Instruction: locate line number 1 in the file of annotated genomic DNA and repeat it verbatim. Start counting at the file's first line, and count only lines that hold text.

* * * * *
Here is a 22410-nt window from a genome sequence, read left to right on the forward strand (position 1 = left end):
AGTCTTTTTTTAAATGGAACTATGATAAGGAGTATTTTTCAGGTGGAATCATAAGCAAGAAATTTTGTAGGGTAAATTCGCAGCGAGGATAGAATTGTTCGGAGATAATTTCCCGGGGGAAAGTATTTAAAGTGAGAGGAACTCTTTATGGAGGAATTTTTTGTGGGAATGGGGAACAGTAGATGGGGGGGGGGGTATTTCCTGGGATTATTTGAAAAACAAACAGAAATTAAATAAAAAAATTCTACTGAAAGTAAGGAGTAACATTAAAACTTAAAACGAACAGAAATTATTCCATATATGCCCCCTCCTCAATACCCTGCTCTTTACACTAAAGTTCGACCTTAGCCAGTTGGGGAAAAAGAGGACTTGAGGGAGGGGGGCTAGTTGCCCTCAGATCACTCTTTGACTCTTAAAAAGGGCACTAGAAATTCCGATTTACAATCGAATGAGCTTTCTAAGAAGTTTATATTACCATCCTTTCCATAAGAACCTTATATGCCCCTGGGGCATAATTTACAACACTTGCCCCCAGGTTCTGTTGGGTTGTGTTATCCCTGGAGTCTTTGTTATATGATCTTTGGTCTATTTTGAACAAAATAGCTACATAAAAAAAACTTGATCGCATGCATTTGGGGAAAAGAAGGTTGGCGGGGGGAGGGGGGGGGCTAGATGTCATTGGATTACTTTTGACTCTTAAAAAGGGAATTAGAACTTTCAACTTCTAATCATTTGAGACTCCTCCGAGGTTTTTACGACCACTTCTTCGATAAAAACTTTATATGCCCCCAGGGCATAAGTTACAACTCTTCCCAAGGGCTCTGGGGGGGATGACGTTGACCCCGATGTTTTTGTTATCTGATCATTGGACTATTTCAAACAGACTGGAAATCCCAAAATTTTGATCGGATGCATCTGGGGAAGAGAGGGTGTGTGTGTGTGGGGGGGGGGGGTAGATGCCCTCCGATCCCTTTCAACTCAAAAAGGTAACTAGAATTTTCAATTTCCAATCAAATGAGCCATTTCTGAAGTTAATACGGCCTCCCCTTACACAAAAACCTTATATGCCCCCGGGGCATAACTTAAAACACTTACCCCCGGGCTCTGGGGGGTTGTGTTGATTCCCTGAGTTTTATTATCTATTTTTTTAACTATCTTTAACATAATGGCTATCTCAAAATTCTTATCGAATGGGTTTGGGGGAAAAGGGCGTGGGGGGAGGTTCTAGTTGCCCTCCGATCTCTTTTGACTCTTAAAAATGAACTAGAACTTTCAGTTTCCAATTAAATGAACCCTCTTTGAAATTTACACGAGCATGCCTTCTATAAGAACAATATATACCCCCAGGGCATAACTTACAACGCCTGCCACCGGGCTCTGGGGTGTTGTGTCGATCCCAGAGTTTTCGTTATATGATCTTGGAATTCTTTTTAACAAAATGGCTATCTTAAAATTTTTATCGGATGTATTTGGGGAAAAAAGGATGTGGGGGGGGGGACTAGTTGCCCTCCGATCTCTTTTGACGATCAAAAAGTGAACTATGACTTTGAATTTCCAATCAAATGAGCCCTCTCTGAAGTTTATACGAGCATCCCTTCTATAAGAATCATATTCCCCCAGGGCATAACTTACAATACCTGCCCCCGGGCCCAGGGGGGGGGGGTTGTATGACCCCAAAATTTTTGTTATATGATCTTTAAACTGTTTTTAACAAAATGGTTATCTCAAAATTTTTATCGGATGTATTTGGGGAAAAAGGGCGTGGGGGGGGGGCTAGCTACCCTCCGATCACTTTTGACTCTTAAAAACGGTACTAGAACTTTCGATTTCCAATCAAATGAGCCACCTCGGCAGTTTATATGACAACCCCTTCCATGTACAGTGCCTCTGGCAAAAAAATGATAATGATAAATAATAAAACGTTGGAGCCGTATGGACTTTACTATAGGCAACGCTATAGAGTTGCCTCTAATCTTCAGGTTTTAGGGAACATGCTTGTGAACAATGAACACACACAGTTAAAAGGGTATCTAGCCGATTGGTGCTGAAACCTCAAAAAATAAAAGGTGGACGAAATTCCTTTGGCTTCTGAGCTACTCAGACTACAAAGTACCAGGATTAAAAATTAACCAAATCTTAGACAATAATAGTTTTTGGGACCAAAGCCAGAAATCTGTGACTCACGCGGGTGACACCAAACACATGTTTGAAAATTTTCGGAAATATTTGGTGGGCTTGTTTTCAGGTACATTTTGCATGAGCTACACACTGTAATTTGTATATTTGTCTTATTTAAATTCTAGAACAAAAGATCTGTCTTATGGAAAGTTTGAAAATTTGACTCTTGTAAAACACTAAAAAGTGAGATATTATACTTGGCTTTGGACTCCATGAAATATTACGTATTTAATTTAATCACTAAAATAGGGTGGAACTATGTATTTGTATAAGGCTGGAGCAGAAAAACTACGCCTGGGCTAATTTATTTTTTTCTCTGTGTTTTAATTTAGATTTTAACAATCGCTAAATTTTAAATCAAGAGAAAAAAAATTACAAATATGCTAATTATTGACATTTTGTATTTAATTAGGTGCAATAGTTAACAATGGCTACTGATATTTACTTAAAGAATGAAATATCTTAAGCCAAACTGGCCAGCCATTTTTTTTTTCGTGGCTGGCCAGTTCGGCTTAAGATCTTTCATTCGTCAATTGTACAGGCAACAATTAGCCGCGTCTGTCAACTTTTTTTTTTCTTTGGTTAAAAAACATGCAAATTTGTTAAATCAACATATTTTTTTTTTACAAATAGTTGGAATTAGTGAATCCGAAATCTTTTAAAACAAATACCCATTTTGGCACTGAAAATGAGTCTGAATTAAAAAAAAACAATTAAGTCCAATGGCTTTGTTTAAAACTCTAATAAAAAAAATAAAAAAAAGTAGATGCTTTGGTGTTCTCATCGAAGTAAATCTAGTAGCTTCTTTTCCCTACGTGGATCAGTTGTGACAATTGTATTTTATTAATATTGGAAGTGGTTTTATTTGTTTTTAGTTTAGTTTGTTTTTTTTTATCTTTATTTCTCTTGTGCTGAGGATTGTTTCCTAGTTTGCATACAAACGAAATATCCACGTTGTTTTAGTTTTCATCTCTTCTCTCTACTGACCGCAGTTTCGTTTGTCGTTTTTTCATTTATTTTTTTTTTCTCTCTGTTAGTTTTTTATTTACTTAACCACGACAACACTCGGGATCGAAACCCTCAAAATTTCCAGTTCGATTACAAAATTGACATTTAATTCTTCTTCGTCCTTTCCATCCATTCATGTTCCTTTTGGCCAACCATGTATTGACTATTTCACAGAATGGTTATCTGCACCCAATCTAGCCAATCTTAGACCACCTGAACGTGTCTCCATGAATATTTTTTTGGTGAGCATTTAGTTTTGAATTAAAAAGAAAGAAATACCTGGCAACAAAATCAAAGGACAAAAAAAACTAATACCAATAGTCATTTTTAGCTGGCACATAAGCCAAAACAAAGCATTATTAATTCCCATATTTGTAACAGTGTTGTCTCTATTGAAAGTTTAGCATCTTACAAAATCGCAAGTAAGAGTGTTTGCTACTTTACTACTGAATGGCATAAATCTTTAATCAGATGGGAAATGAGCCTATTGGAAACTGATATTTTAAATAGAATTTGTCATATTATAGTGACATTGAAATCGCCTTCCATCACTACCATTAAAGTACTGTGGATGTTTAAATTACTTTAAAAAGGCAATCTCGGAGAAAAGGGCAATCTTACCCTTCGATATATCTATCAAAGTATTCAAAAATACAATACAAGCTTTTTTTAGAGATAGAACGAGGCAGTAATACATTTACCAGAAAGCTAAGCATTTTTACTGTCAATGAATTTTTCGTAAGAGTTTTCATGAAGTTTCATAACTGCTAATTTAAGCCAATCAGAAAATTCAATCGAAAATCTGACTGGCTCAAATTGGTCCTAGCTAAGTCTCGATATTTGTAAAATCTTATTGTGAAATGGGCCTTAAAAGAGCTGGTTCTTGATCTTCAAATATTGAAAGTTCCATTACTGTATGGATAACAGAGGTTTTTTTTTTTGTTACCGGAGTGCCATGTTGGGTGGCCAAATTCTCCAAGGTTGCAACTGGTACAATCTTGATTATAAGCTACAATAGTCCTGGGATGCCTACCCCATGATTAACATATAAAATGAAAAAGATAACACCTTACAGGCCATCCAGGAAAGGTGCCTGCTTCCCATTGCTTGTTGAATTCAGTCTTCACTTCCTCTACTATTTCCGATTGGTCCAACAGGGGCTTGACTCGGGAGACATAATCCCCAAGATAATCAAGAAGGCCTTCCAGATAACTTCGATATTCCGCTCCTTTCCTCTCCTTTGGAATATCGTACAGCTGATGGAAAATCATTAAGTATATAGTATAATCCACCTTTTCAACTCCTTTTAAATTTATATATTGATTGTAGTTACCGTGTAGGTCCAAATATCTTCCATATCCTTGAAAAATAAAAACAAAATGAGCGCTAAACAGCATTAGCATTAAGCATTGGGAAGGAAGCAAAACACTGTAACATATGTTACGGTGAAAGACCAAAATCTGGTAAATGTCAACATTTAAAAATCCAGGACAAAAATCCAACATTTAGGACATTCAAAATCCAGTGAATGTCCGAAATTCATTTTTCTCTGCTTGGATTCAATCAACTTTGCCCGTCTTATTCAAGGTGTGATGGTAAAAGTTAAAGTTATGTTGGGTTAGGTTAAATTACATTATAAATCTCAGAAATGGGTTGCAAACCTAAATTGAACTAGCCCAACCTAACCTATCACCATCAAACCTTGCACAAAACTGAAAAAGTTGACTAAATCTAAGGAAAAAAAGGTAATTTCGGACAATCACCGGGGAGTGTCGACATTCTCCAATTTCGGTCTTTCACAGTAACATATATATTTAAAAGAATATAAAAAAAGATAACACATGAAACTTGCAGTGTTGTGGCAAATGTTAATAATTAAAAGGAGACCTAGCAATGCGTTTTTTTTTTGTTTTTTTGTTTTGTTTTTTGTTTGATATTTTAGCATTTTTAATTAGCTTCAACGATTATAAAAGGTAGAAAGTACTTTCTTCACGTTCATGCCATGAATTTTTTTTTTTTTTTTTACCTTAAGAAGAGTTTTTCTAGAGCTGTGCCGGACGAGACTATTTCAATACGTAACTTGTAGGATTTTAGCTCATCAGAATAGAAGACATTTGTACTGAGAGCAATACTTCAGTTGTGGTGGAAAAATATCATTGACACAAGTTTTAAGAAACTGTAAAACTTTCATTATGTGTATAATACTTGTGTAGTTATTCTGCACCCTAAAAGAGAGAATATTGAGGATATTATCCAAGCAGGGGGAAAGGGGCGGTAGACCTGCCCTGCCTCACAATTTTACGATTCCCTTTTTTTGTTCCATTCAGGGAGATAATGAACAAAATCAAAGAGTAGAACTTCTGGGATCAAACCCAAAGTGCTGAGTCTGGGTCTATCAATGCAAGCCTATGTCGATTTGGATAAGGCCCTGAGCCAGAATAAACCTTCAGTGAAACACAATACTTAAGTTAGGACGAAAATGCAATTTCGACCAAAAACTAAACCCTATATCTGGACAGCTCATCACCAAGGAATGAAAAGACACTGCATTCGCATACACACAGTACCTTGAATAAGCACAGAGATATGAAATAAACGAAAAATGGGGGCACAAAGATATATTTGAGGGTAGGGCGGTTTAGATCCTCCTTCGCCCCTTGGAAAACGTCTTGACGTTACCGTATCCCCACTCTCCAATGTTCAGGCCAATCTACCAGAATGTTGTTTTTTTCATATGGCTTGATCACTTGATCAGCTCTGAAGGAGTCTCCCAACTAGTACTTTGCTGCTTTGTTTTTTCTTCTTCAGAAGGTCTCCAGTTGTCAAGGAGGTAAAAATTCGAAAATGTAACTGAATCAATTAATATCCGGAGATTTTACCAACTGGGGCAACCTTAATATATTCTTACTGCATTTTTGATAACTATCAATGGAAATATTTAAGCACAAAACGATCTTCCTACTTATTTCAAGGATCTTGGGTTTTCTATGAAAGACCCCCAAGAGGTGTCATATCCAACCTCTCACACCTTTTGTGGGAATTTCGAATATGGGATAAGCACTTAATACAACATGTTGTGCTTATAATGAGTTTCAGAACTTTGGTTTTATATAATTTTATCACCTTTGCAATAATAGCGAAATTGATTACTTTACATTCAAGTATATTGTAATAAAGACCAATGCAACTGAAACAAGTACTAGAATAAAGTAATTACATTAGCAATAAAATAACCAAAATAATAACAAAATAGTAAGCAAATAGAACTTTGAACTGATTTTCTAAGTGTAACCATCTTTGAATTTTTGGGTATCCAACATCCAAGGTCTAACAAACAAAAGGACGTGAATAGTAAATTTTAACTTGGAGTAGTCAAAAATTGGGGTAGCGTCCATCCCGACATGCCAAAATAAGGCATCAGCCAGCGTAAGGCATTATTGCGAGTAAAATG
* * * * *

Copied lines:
Here is a 22410-nt window from a genome sequence, read left to right on the forward strand (position 1 = left end):